“Once we get it cleaned up, stitched and maybe put a patch over this burn…” she paused, eyes connecting with Tanya for just a second, a mother’s knowledge twinkling in her eyes. “He or she is going to love it. Once old enough, they’ll probably be inseparable – just like their mum.”
Tanya felt the burning of tears as she imagined her own son or daughter going on adventures with her old friend. Her hand was resting on her expanding stomach before she realised. She beamed back at her mum, tears flowing freely as she hugged the woman who had introduced her to Golly in the first place and kept her childish secrets.
His skin pale, his smile painted, he waits by the door. Feet planted firmly on the ground, Gnigel’s eyes look up to the darkened sky but see nothing.
A firm hand slowly but purposely wraps around the gnome’s face. Fingers stretch across the back of his head and hat, thumb on the other side of his face.
Gnigel is silently taken from his home.
His captor’s breathless laughter starts four houses down and grows louder once Gnigel has been placed on the soft backseat inside a car. Lying on his back, feet to the door, he continues to smile while his frozen eyes watch the back of the driver’s chair.
The drive feels long to Gnigel and when the car finally stops he has no idea if he’s even in the same town.
This time he’s carried in both hands, careful not to bump into the car door or knock his head against one of the other captors.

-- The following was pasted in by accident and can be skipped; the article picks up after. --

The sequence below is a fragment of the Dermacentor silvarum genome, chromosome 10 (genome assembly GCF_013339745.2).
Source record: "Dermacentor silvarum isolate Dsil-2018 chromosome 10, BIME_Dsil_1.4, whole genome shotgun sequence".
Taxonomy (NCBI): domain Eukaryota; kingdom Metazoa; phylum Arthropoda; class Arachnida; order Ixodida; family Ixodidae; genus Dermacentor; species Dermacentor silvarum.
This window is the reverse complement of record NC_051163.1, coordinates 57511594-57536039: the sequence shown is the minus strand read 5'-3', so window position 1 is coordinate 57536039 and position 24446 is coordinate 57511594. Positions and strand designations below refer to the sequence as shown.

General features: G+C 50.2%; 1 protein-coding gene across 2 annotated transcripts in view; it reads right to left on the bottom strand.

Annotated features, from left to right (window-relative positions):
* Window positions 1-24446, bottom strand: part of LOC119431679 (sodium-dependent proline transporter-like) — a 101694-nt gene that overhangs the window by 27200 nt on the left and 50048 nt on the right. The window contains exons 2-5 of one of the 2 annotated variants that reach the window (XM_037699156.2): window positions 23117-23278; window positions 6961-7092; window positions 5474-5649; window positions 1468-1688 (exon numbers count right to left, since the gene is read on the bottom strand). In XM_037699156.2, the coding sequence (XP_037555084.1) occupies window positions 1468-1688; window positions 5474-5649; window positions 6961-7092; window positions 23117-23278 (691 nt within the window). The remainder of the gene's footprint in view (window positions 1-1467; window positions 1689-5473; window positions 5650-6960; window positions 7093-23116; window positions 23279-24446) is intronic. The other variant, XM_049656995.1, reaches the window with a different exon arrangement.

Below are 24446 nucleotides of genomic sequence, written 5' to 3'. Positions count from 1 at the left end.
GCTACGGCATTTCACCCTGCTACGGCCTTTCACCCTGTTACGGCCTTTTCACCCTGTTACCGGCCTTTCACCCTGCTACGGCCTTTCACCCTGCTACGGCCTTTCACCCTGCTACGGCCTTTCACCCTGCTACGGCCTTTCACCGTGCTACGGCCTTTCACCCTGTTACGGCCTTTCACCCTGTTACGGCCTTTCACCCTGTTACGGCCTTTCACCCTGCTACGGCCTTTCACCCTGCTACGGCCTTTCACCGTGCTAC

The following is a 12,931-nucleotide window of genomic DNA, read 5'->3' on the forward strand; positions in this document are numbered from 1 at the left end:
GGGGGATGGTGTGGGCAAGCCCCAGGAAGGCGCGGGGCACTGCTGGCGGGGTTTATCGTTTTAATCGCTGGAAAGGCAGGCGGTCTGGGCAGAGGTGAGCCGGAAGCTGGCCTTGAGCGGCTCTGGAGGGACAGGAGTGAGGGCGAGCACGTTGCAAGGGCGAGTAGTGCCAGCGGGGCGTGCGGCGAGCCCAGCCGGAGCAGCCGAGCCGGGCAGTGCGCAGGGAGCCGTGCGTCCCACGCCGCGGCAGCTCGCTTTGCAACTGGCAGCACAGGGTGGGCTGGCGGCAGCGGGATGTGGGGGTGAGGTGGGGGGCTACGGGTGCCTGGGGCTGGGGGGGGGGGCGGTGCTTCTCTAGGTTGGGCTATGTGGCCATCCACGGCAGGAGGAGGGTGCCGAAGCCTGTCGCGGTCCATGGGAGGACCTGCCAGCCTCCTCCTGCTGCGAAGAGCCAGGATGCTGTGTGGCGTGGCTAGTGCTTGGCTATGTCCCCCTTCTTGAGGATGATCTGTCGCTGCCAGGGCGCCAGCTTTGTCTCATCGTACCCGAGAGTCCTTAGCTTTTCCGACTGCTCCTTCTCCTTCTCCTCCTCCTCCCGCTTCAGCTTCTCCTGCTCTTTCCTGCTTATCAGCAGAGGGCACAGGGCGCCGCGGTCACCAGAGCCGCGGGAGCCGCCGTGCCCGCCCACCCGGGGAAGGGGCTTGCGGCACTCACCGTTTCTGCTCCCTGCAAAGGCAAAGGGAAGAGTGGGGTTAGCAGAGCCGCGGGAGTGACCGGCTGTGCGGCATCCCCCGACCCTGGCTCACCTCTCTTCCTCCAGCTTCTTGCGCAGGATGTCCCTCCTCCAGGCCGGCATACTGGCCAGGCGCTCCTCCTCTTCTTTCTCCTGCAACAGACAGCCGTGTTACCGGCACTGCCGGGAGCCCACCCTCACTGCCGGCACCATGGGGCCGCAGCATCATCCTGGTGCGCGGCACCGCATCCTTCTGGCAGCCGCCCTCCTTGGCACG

There is a new garden at this location, busier and brighter than his own. But he does not stop here.
They continue into the house that shares this land and it’s as if Gnigel has returned to daylight in an instant. Light pours from the ceiling and floods the room.
When he is finally released it is onto a wooden table, not his usual grassy floor. The driver of the car studies him carefully, turning him on the spot and leaning him forward on his toes.
He doesn’t see the first attack coming.
Water showers from above, but this is no ordinary rain. Something scrapes across his back.
Gnigel is still in shock when he is hit once again; this time with something cold tracing along his shoulders and across his chest.
After a short time it comes back, this time his legs are coated in what feels like ice.
Eventually his whole body is covered and he is even stabbed in his eyes, although he feels no pain.
The lights turn off and once again Gnigel is in darkness. But still away from home.
Hours pass before the light returns and Gnigel starts to notice a change in himself. He is still working it out when he is lightly prodded. The men nod and smile and he is picked up and carried back outside to the car.
The journey this time feels shorter but the air is familiar when the door is opened.